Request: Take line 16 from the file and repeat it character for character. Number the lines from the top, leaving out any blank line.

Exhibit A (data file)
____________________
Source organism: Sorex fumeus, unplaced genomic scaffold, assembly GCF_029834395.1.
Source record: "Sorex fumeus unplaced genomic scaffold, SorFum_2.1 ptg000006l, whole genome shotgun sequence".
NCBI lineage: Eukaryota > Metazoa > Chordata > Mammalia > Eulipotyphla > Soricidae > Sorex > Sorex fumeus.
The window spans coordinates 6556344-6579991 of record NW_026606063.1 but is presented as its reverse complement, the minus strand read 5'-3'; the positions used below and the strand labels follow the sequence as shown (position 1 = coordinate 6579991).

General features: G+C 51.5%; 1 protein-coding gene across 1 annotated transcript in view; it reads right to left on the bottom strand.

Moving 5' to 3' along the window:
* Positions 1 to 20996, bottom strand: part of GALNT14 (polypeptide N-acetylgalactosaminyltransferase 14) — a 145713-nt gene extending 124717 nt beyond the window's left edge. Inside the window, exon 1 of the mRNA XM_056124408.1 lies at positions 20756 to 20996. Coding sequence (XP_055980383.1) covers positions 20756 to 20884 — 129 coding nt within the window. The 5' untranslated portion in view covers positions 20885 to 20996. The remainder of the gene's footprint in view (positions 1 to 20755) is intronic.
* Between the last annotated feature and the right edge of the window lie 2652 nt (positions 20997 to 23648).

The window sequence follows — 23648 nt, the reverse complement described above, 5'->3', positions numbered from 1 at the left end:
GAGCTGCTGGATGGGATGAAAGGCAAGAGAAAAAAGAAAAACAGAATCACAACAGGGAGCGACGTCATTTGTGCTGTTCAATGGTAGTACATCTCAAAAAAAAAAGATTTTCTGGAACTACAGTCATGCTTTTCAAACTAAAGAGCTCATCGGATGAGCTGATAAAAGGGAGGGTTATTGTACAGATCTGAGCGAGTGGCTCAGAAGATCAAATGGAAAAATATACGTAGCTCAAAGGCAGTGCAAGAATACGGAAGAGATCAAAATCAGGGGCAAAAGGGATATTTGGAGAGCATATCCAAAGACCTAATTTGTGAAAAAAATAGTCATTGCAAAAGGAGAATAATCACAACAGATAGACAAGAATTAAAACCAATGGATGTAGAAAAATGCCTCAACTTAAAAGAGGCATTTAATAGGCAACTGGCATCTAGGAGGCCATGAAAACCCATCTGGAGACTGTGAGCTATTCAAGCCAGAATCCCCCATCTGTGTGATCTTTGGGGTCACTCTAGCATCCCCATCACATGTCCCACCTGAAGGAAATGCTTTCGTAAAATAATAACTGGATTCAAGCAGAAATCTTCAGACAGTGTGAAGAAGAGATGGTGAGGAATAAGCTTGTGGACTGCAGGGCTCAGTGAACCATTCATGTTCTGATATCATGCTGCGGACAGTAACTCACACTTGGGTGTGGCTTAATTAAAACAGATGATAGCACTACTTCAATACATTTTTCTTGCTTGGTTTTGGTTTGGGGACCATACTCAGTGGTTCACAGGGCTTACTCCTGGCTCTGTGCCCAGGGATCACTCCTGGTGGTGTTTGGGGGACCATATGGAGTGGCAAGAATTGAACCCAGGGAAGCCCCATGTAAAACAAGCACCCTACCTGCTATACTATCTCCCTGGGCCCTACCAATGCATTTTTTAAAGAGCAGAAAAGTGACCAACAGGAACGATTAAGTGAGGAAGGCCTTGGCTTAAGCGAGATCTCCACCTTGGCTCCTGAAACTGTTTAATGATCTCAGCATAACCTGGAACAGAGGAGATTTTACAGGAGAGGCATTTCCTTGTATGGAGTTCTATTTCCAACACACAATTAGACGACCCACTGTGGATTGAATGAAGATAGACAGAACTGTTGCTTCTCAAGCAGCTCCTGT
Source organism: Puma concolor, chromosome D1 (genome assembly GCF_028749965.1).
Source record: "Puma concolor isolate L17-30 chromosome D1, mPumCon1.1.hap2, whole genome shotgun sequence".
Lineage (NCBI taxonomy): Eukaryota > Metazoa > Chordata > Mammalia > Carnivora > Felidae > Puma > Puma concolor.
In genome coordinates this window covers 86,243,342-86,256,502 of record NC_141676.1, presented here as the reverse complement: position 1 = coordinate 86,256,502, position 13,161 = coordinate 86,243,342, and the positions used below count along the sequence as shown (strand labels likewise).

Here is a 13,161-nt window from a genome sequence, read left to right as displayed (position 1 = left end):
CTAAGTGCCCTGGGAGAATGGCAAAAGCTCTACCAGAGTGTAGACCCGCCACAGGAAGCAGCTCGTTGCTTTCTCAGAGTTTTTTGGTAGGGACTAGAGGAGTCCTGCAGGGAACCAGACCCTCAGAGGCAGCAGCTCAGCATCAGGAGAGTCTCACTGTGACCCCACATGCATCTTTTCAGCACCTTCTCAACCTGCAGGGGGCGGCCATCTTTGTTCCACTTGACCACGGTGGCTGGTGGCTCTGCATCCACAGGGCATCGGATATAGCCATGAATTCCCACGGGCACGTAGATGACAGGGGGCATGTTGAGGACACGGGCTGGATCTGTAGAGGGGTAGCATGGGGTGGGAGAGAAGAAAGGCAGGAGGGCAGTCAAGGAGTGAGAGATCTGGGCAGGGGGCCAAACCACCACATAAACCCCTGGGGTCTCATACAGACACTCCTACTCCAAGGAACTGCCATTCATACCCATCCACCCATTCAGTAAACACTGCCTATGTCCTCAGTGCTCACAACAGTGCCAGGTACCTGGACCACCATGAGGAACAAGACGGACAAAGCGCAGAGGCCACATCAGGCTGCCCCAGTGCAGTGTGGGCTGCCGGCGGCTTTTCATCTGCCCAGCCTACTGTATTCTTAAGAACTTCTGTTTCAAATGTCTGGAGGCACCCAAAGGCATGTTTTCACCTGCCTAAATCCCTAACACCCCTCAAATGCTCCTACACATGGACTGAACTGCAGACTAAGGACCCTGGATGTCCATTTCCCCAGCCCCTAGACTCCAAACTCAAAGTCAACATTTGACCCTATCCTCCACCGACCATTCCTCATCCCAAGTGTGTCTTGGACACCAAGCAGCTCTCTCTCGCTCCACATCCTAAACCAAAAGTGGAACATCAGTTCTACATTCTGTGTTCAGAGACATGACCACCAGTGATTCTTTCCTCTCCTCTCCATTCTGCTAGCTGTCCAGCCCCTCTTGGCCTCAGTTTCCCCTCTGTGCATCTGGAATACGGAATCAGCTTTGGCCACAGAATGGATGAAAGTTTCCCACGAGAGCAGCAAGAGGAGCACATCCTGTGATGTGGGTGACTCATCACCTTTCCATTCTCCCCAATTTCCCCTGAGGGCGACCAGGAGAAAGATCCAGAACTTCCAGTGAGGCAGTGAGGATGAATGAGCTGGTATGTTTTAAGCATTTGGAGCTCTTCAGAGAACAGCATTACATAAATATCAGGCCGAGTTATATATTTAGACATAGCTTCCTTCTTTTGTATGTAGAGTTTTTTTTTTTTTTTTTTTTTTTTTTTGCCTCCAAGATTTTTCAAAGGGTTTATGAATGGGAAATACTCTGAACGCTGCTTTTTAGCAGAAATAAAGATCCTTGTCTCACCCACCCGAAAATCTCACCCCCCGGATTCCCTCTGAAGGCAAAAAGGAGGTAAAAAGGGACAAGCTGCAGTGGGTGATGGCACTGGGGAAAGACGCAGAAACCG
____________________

CTAAGTGCCCTGGGAGAATGGCAAAAGCTCTACCAGAGTGTAGACCCGCCACAGGAAGCAGCTCGTTGCTTTCTCAGAGTTTTTTGGTAGGGACTAGAGGAGTCCTGCAGGGAACCAGACCCTCAGAGGCAGCAGCTCAGCATCAGGAGAGTCTCACTGTGACCCCACATGCATCTTTTCAGCACCTTCTCAACCTGCAGGGGGCGGCCATCTTTGTTCCACTTGACCACGGTGGCTGGTGGCTCTGCATCCACAGGGCATCGGATATAGCCATGAATTCCCACGGGCACGTAGATGACAGGGGGCATGTTGAGGACACGGGCTGGATCTGTAGAGGGGTAGCATGGGGTGGGAGAGAAGAAAGGCAGGAGGGCAGTCAAGGAGTGAGAGATCTGGGCAGGGGGCCAAACCACCACATAAACCCCTGGGGTCTCATACAGACACTCCTACTCCAAGGAACTGCCATTCATACCCATCCACCCATTCAGTAAACACTGCCTATGTCCTCAGTGCTCACAACAGTGCCAGGTACCTGGACCACCATGAGGAACAAGACGGACAAAGCGCAGAGGCCACATCAGGCTGCCCCAGTGCAGTGTGGGCTGCCGGCGGCTTTTCATCTGCCCAGCCTACTGTATTCTTAAGAACTTCTGTTTCAAATGTCTGGAGGCACCCAAAGGCATGTTTTCACCTGCCTAAATCCCTAACACCCCTCAAATGCTCCTACACATGGACTGAACTGCAGACTAAGGACCCTGGATGTCCATTTCCCCAGCCCCTAGACTCCAAACTCAAAGTCAACATTTGACCCTATCCTCCACCGACCATTCCTCATCCCAAGTGTGTCTTGGACACCAAGCAGCTCTCTCTCGCTCCACATCCTAAACCAAAAGTGGAACATCAGTTCTACATTCTGTGTTCAGAGACATGACCACCAGTGATTCTTTCCTCTCCTCTCCATTCTGCTAGCTGTCCAGCCCCTCTTGGCCTCAGTTTCCCCTCTGTGCATCTGGAATACGGAATCAGCTTTGGCCACAGAATGGATGAAAGTTTCCCACGAGAGCAGCAAGAGGAGCACATCCTGTGATGTGGGTGACTCATCACCTTTCCATTCTCCCCAATTTCCCCTGAGGGCGACCAGGAGAAAGATCCAGAACTTCCAGTGAGGCAGTGAGGATGAATGAGCTGGTATGTTTTAAGCATTTGGAGCTCTTCAGAGAACAGCATTACATAAATATCAGGCCGAGTTATATATTTAGACATAGCTTCCTTCTTTTGTATGTAGAGTTTTTTTTTTTTTTTTTTTTTTTTTTTGCCTCCAAGATTTTTCAAAGGGTTTATGAATGGGAAATACTCTGAACGCTGCTTTTTAGCAGAAATAAAGATCCTTGTCTCACCCACCCGAAAATCTCACCCCCCGGATTCCCTCTGAAGGCAAAAAGGAGGTAAAAAGGGACAAGCTGCAGTGGGTGATGGCACTGGGGAAAGACGCAGAAACCG